Tracy Anderson criticizes women who “let their bodies go” during pregnancy

Tracy Anderson is a fraud. She’s a “celebrity trainer” who used to be in business with Madonna, but now she’s in business with Gwyneth Paltrow. Anderson has a long history of financial shenanigans, as well as not being the best “trainer” in the world. Tracy’s “Method” of training involves a drastic caloric reduction and the ability to devote hours and hours every day to cardio. She gets results – but it would be hard to NOT get results when you tell your clients to only eat 800 calories a day while working out for two hours a day, you know? Anyway, Tracy Anderson recently gave birth to her second child, a daughter, in May of this year. I had forgotten that she was pregnant, and I have no memory of hearing anything about her birth. But now that Tracy has had her baby, she wants to tell the mothers of the world: “You’re doing it wrong!” “It” being “everything”. Because this fraudster wants to body-shame women for letting their figures go during and after pregnancy:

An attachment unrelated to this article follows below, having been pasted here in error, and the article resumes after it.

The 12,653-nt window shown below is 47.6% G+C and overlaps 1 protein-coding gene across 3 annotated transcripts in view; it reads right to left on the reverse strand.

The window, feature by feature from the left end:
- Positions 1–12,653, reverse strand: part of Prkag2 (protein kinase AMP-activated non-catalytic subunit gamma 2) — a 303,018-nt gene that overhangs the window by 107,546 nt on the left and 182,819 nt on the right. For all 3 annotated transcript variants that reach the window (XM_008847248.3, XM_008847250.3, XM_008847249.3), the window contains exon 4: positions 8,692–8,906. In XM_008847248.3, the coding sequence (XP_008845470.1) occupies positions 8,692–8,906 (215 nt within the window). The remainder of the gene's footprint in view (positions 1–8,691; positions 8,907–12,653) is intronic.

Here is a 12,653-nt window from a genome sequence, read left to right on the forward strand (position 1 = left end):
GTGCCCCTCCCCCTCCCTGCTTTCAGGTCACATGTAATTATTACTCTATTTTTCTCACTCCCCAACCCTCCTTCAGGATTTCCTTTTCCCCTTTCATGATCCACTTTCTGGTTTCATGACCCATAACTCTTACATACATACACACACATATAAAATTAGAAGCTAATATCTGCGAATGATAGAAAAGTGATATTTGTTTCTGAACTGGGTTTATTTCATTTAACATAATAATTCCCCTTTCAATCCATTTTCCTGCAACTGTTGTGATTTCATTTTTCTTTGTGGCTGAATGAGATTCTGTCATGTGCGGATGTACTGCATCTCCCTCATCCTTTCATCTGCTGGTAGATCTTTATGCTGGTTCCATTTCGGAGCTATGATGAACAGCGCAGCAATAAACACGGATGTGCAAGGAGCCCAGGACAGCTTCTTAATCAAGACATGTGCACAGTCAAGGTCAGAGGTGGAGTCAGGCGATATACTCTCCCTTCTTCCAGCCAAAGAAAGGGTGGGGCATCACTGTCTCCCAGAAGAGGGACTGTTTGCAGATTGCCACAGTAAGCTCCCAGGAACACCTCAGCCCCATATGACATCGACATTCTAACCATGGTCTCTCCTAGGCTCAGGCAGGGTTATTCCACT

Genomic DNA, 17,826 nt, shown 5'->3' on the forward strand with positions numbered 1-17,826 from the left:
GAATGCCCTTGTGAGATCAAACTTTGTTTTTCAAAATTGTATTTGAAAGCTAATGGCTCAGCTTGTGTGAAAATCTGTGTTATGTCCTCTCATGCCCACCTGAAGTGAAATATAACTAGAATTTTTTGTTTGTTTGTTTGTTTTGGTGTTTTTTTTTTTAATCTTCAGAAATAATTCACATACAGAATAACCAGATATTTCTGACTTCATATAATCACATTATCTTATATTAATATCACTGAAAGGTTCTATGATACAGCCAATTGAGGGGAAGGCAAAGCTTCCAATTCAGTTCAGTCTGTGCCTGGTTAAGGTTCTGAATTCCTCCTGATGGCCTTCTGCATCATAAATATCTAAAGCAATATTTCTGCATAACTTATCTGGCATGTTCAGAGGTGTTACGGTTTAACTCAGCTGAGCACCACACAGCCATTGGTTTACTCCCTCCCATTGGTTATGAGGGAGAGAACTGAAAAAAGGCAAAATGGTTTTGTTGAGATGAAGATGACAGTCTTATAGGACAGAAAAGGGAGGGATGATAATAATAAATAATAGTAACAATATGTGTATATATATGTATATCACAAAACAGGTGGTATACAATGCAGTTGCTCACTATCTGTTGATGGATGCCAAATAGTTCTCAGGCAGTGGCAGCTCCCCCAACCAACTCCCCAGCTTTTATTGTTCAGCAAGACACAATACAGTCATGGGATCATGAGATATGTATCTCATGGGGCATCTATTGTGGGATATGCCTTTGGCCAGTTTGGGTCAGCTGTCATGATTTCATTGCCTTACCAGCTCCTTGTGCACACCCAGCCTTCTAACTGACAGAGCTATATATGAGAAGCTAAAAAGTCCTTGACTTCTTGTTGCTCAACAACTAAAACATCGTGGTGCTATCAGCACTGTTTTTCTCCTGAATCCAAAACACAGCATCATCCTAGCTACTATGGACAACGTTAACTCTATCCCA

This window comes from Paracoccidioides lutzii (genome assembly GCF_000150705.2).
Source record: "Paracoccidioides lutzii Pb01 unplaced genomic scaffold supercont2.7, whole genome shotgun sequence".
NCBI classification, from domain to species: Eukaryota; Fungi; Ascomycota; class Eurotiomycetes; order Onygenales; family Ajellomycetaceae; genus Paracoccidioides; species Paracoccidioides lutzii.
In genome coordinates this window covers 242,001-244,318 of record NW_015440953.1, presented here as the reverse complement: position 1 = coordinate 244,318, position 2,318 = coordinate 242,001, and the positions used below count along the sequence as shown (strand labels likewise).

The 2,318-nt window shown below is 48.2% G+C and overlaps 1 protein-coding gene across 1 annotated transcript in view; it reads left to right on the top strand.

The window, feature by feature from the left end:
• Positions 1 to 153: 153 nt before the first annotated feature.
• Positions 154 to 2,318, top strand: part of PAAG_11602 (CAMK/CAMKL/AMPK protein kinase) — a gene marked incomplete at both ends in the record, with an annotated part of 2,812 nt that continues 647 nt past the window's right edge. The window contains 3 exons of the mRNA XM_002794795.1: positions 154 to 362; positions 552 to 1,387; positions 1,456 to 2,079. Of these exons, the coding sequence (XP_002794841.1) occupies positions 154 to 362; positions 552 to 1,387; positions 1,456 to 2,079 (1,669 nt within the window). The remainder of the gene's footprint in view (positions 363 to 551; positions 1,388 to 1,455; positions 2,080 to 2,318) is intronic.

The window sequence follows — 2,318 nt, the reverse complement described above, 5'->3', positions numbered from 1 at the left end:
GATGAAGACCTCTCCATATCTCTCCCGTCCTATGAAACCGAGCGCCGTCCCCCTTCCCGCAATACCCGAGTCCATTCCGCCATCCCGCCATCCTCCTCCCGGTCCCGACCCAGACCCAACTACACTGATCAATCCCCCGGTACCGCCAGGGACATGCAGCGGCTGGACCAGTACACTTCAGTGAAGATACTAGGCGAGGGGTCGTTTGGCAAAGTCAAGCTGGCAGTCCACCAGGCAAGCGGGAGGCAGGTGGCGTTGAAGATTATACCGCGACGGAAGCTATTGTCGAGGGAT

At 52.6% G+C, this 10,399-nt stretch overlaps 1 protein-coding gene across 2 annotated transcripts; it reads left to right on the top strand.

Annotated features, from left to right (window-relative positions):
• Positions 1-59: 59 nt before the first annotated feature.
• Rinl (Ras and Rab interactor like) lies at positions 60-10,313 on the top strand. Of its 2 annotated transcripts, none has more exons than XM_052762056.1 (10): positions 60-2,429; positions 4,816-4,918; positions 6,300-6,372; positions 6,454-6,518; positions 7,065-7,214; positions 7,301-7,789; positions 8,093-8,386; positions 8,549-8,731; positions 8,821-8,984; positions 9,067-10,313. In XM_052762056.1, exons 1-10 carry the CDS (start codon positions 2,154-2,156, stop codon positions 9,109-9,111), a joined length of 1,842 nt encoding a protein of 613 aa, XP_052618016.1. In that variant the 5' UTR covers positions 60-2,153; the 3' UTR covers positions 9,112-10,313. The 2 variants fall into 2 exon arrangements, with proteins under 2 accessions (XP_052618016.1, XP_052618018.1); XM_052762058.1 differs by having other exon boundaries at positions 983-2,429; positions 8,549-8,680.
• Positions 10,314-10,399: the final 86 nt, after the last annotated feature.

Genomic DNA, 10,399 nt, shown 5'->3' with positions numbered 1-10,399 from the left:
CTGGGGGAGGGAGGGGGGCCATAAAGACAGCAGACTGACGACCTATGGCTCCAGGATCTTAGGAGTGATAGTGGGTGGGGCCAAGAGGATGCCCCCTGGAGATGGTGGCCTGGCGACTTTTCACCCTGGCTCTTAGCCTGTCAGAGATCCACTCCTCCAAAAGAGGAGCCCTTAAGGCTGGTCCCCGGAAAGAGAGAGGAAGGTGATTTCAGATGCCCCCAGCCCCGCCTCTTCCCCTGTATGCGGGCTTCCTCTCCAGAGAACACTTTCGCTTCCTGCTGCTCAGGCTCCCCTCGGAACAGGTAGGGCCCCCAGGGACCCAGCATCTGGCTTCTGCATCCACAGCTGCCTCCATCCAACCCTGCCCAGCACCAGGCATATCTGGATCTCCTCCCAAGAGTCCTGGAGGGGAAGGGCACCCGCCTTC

Celebrity trainer Tracy Anderson has been credited for sculpting the bodies of Hollywood’s top stars and transforming them into “momshells,” and now the fitness guru is revealing her own rapid baby weight loss while criticizing women who take longer to lose the weight.

“A lot of women use pregnancy as an excuse to let their bodies go, and that’s the worst thing,” Anderson told DuJour magazine in their September issue, while revealing how she lost the weight within six weeks after having daughter, Penelope, in May.

“I’ve seen so many women who come to me right after (having children) with disaster bodies that have gone through hell, or they come to me years later and say, ‘Oh, my body is like this because I had three kids.’”

The trainer, who rose to fame when she got Madonna and Gwyneth Paltrow in super ripped shape, revealed how she put on a healthy 30 pounds during her pregnancy by avoiding overeating and by working out.

The modest weight gain was dramatically different from her first pregnancy when Tracy struggled to slim down after giving birth to son Sam in 1988 after piling on about 60 pounds by gorging on milkshakes and hot dogs.

“I feel like I’ve lived an entire lifetime since then,” said the former dancer who went on to create tough Tracy Anderson Method workout.

Despite being famous for her tight, toned body, Tracy admitted that it was still tough to get back into shape after giving birth the second time around and she still has 10 pounds to go to reach her ideal weight.